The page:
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Wednesday, November 17, 1999 Published at 12:33 GMT

UK Politics

'Anti-sleaze' reforms cap election spending

The anti-sleaze package draws on recommendations from Lord Neill

The government will impose a statutory cap on election campaign spending by political parties as part of a wide-ranging "anti-sleaze" package of reforms.

The Queen's Speech
The Political Parties and Referendums Bill will also outlaw foreign donations and require the names of large donors to be disclosed.

The bill draws on the recommendations of the anti-sleaze Committee on Standards in Public Life, chaired by Lord Neill.

It will also lay down rules for referendum campaigns, providing "modest support" from public funding for umbrella organisations campaigning on either side of the issue.

The provisions contained in the bill will have implications on the government's plans to hold a referendum, at some as-yet unspecified date, on signing up to the European single currency.

While the bill will set spending limits on the parties and other organisations campaigning in a referendums, the government argues that it would be impractical to try to equalise the sums exactly.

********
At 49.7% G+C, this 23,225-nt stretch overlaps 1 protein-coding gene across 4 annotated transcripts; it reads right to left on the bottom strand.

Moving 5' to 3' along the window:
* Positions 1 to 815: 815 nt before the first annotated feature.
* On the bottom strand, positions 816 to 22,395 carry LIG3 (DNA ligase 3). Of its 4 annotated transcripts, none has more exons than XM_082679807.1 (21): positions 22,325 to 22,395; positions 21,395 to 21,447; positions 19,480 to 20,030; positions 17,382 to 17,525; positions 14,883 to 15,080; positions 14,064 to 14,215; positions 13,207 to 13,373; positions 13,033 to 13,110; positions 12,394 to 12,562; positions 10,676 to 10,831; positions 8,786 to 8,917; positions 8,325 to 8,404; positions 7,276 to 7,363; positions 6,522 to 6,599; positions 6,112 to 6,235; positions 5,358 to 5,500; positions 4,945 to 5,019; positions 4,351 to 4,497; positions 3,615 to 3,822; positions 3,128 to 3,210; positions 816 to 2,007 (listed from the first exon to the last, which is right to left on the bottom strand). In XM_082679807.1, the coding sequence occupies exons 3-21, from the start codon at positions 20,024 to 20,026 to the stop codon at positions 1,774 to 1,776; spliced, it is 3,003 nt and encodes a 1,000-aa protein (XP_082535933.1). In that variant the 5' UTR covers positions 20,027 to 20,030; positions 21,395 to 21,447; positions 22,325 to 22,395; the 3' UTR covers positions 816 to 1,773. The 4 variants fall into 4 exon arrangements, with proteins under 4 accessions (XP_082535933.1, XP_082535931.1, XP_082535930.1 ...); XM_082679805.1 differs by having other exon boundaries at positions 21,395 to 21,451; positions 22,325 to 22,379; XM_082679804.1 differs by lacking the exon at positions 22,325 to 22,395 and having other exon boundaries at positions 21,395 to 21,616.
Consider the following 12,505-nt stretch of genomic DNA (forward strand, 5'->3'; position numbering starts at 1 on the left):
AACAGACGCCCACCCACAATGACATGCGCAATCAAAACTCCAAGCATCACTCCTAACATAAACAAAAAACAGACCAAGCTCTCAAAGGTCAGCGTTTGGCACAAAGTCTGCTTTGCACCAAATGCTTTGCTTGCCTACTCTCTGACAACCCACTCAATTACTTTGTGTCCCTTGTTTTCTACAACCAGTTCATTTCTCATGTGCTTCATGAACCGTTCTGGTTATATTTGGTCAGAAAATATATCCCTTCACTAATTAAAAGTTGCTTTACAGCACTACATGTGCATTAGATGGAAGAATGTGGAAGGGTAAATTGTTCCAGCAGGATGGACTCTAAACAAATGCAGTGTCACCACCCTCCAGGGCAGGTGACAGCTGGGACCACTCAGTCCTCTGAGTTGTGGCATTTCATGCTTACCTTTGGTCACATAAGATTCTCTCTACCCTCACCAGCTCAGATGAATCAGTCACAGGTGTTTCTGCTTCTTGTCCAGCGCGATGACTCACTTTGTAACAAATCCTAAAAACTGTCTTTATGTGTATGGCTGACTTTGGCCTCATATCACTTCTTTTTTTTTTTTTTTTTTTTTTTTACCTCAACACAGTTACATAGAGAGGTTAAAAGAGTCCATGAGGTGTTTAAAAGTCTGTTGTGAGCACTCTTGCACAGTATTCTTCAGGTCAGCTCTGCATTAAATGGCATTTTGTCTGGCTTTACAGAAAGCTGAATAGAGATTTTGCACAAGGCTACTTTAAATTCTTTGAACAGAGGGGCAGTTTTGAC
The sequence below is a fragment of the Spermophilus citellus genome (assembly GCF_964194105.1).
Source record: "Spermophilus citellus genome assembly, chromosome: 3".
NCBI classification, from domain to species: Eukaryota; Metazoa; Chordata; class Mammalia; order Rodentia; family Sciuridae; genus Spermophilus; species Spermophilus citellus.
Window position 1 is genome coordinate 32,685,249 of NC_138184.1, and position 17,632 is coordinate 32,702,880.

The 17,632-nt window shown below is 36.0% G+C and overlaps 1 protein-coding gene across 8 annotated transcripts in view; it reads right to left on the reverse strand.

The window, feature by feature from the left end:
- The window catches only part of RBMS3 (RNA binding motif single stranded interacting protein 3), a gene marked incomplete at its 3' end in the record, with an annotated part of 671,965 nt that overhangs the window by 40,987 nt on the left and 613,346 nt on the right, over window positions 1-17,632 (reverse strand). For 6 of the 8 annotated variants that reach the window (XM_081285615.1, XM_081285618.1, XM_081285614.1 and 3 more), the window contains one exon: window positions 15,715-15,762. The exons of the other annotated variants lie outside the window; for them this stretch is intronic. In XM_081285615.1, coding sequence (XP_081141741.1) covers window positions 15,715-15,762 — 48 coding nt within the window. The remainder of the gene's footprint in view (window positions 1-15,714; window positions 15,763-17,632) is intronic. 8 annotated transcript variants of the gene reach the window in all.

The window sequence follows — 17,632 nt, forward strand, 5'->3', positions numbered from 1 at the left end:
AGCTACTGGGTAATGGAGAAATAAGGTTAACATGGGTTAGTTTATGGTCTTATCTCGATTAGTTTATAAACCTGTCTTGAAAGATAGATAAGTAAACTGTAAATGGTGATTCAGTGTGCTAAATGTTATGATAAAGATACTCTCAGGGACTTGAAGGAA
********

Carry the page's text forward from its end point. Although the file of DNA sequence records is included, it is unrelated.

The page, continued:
Instead, the aim will be to try to ensure that particular parties or other organisations do not have a "disproportionate voice" simply due to the wealth at their disposal.

The government of the day will be prevented from distributing literature to the public in the 28-day period prior to any national referendum.

The bill will also establish an independent Electoral Commission which will be responsible for registering political parties and overseeing their donations and spending, as well as promoting knowledge of systems of government and the democratic process.

A separate measure, the Representation of the People Bill, will introduce new electoral procedures, including allowing local authorities to pilot arrangements such weekend voting, supermarket polling booths and electronic voting.

The government said the bill would make it easier for disabled people, the homeless, remand prisoners and people in mental hospitals to register and vote.

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